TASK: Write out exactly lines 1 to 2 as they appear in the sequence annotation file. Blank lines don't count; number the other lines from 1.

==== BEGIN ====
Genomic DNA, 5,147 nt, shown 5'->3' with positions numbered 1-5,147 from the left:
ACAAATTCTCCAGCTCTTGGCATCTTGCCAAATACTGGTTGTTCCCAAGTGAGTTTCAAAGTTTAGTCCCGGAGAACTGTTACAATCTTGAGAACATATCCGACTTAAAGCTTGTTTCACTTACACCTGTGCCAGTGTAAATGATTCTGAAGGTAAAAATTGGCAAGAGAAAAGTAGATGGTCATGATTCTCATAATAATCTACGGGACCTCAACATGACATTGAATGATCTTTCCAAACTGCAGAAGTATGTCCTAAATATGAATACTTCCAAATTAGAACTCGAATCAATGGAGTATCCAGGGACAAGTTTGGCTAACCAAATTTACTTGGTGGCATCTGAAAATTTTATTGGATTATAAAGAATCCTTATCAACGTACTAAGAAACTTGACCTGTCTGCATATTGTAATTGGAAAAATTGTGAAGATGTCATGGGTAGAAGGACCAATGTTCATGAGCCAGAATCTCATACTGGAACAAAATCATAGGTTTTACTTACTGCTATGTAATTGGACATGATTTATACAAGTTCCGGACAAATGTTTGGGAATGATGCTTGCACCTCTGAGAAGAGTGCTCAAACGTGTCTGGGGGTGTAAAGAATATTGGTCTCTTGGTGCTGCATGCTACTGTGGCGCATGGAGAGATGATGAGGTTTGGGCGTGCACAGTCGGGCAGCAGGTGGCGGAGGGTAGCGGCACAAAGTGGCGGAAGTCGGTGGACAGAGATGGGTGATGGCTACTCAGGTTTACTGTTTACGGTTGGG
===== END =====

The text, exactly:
Genomic DNA, 5,147 nt, shown 5'->3' with positions numbered 1-5,147 from the left:
ACAAATTCTCCAGCTCTTGGCATCTTGCCAAATACTGGTTGTTCCCAAGTGAGTTTCAAAGTTTAGTCCCGGAGAACTGTTACAATCTTGAGAACATATCCGACTTAAAGCTTGTTTCACTTACACCTGTGCCAGTGTAAATGATTCTGAAGGTAAAAATTGGCAAGAGAAAAGTAGATGGTCATGATTCTCATAATAATCTACGGGACCTCAACATGACATTGAATGATCTTTCCAAACTGCAGAAGTATGTCCTAAATATGAATACTTCCAAATTAGAACTCGAATCAATGGAGTATCCAGGGACAAGTTTGGCTAACCAAATTTACTTGGTGGCATCTGAAAATTTTATTGGATTATAAAGAATCCTTATCAACGTACTAAGAAACTTGACCTGTCTGCATATTGTAATTGGAAAAATTGTGAAGATGTCATGGGTAGAAGGACCAATGTTCATGAGCCAGAATCTCATACTGGAACAAAATCATAGGTTTTACTTACTGCTATGTAATTGGACATGATTTATACAAGTTCCGGACAAATGTTTGGGAATGATGCTTGCACCTCTGAGAAGAGTGCTCAAACGTGTCTGGGGGTGTAAAGAATATTGGTCTCTTGGTGCTGCATGCTACTGTGGCGCATGGAGAGATGATGAGGTTTGGGCGTGCACAGTCGGGCAGCAGGTGGCGGAGGGTAGCGGCACAAAGTGGCGGAAGTCGGTGGACAGAGATGGGTGATGGCTACTCAGGTTTACTGTTTACGGTTGGG